Some people, including the insurance industry and many doctors, feel that the reason healthcare costs are rising is because of medical malpractice lawsuits and runaway jury verdicts. This is part of the rhetoric on tort reform that is bandied about usually during election time. But consider some of the following findings.
First, the Congressional Budget Office recently found no evidence that defensive medicine is practiced in for-profit, managed care programs where gatekeepers limit unnecessary tests. In other words, the argument that doctors have to run unnecessary tests for defensive purposes to prevent themselves from being sued has no merit.
Dennis Feeley, a lawyer with the law firm of Cohen & Feeley of Bethlehem, PA, writes that medical errors, waste and other abuses are rampant under Medicare.
A new study by the Department of Health and Human Services reports one in seven hospitalized Medicare patients are harmed by treatment mistakes that lead to 180,000 deaths annually. Feeley points out that if every possible tort reform were enacted that you hear about on TV or radio, the savings realized would amount toonly 2% of the total healthcare expenditures. The real culprit appears to be serious and fatal medical errors that lead to deaths.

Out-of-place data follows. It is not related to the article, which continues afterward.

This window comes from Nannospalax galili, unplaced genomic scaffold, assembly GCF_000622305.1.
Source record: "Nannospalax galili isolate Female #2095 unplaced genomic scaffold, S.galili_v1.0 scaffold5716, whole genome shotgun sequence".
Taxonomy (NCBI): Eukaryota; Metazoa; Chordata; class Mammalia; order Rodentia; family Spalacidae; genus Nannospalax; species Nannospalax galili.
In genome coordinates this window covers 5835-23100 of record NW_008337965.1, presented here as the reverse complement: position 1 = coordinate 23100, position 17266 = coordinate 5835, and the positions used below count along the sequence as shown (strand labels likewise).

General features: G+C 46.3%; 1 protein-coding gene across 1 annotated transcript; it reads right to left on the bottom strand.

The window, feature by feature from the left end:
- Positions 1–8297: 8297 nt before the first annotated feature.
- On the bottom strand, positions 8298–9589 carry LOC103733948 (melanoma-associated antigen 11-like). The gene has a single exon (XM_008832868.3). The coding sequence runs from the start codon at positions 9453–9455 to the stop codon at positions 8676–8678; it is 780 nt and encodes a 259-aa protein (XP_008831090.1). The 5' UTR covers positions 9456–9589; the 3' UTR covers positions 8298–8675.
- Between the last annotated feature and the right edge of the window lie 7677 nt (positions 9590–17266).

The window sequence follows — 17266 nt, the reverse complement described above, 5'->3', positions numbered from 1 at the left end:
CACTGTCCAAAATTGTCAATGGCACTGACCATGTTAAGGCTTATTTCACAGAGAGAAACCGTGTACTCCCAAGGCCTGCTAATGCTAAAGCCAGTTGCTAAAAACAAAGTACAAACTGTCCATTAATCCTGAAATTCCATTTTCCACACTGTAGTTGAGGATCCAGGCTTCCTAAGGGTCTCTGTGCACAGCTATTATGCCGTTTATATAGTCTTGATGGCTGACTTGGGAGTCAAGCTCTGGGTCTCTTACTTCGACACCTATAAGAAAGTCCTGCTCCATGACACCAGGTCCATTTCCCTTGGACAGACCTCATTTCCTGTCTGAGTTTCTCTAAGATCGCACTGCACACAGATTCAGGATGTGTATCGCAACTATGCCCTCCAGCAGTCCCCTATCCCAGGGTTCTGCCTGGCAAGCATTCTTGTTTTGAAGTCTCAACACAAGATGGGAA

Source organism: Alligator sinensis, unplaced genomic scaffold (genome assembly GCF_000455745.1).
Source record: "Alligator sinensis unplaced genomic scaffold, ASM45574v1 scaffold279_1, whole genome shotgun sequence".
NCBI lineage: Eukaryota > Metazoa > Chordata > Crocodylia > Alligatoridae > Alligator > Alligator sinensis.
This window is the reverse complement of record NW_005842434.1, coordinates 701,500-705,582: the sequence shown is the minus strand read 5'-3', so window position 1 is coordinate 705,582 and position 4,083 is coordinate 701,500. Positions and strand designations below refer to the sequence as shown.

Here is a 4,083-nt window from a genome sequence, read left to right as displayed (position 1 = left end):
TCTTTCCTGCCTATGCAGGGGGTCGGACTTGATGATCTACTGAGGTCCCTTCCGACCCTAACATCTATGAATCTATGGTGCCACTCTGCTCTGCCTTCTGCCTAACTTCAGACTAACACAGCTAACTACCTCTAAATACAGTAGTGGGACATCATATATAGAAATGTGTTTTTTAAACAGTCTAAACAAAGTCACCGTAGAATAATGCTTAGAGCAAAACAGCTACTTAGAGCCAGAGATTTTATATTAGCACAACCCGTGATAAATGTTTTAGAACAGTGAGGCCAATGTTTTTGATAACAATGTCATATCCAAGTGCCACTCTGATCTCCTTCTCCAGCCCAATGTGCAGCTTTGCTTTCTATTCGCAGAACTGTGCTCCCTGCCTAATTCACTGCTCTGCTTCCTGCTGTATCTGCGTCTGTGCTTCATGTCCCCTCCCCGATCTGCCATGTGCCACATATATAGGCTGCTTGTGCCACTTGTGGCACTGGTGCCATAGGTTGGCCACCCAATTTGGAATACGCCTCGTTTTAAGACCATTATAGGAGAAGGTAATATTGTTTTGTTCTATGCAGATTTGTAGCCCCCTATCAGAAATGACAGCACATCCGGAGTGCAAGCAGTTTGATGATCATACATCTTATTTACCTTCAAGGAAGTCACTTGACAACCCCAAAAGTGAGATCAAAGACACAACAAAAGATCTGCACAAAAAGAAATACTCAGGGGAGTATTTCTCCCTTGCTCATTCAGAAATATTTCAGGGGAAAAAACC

In other words, medical malpractice.
In Western Pennsylvania several years ago, there was a huge public relations campaign indicating that doctors were fleeing the State of Pennsylvania because of the high cost of medical malpractice insurance. However, the proof of that fact was extremely vague. The Pennsylvania Courts also stepped in to deal with this potential issue. The Courts now require a plaintiff to file a Certificate of Merit before any medical malpractice lawsuit can proceed in Pennsylvania. In other words, an attorney cannot just file a lawsuit against a doctor or hospital anymore without having a report from an expert stating that, in their opinion, the doctor or hospital in question committed medical malpractice.
In our opinion, medical malpractice lawsuits help patients and consumers because it helps to insure against sloppy, catastrophic medical errors by doctors and hospitals. What do you think about this issue? Please, we welcome your comments. I really want to hear from you…